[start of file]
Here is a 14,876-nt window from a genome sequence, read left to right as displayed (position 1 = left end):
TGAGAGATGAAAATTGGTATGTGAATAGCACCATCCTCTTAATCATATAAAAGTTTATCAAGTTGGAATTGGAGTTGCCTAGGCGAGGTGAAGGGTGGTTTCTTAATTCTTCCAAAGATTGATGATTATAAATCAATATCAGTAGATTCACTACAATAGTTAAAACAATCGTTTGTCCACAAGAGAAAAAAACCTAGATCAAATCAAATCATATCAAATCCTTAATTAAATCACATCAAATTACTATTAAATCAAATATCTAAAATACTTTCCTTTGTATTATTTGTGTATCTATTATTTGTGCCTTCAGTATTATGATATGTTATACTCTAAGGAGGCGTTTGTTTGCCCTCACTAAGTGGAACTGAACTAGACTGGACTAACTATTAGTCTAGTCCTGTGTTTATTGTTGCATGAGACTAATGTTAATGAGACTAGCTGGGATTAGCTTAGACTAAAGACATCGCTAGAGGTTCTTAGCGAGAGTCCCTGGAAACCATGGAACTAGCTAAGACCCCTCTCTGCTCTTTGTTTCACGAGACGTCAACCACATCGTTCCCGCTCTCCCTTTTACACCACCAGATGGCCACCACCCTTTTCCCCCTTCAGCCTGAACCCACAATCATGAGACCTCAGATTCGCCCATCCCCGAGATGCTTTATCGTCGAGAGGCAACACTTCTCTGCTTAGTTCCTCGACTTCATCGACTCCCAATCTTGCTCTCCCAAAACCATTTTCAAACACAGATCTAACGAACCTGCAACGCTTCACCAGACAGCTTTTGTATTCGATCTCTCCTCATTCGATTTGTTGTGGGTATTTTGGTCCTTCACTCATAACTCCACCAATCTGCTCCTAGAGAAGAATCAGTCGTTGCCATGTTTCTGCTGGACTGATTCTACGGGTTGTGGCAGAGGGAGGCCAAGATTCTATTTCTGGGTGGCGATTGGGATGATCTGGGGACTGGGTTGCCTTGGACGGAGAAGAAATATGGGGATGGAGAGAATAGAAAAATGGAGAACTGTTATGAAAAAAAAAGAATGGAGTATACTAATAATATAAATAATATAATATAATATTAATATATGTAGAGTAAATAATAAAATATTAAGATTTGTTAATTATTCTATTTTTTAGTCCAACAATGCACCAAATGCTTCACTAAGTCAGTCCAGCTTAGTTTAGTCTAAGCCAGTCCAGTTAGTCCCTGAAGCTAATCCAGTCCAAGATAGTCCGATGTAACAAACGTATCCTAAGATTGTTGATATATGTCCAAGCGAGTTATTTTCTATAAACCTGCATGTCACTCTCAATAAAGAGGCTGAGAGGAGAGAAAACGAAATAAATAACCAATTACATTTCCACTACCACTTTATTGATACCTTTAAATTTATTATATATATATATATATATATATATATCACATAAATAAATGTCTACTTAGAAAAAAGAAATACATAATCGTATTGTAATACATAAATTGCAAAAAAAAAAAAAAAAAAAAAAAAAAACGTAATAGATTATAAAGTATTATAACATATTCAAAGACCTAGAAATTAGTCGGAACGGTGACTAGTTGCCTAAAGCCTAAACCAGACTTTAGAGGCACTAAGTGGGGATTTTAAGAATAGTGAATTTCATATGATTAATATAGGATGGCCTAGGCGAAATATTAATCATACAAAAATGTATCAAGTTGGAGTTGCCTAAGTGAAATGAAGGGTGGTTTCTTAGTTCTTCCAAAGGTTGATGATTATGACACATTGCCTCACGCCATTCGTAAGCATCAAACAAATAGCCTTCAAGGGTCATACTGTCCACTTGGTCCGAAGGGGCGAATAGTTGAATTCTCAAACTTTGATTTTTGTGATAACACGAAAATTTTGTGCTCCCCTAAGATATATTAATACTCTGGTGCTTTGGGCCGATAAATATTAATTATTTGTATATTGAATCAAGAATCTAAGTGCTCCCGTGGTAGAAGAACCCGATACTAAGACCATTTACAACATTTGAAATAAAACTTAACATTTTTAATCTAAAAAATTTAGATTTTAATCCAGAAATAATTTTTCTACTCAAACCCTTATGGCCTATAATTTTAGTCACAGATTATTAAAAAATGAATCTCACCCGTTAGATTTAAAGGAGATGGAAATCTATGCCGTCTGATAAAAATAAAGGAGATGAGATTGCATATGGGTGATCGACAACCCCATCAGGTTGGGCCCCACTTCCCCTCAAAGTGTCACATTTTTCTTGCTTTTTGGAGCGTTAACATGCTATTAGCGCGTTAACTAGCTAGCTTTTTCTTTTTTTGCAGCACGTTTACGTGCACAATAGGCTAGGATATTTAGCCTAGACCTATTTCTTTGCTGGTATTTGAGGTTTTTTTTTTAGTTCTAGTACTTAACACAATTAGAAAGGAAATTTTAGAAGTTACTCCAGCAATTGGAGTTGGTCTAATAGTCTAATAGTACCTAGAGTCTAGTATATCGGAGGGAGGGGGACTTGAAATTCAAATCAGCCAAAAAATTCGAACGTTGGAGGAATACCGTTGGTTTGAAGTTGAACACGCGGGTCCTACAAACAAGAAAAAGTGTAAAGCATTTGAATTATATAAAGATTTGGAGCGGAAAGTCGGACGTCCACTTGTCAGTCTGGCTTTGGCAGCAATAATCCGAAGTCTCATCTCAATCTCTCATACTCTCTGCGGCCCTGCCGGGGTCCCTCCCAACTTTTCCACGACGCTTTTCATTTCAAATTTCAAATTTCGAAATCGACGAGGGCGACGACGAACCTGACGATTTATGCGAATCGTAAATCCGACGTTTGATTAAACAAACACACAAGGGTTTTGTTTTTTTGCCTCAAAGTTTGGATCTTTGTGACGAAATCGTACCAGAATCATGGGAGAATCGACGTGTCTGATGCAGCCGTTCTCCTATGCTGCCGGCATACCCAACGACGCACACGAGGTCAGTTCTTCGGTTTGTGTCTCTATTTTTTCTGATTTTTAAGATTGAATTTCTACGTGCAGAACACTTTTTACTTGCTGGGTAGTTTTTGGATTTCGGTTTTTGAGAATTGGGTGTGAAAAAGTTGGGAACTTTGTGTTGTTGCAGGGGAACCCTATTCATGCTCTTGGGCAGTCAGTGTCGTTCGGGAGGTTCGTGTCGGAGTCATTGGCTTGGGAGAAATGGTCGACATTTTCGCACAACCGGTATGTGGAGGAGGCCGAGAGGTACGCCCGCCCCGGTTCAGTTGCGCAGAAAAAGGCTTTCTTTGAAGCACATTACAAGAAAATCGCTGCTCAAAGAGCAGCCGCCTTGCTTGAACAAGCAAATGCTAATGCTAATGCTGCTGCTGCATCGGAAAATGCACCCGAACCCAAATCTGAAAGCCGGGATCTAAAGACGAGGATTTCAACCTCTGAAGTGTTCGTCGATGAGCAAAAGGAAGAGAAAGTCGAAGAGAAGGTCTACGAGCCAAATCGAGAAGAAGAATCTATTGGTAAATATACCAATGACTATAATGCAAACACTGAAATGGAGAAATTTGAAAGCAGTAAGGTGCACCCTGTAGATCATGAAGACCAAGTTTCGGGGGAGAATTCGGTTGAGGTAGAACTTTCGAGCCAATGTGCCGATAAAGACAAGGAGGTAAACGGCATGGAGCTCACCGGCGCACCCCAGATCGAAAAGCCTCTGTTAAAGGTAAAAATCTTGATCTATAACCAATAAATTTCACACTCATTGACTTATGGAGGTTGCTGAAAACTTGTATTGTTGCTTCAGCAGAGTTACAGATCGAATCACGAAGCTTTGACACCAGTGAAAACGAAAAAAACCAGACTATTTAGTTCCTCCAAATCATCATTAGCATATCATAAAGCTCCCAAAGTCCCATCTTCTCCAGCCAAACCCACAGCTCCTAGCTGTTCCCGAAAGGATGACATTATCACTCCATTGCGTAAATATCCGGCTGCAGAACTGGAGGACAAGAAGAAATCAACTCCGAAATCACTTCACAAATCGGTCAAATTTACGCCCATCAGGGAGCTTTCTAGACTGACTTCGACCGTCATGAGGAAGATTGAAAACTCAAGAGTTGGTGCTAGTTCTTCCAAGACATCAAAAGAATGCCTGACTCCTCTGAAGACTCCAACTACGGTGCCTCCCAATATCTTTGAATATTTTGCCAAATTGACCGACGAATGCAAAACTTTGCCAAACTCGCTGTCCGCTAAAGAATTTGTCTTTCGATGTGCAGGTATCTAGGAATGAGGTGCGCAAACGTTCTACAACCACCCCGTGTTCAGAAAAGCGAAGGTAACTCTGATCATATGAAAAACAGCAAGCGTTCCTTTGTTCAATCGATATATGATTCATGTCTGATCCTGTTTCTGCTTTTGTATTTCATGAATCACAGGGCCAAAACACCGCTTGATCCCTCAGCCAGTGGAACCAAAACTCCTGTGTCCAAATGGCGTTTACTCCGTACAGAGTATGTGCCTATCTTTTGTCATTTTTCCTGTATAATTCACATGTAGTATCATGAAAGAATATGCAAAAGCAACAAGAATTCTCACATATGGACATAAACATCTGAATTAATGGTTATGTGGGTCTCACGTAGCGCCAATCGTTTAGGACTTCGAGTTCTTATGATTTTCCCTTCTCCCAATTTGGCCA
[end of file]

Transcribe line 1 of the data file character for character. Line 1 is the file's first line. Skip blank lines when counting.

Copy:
Here is a 14,876-nt window from a genome sequence, read left to right as displayed (position 1 = left end):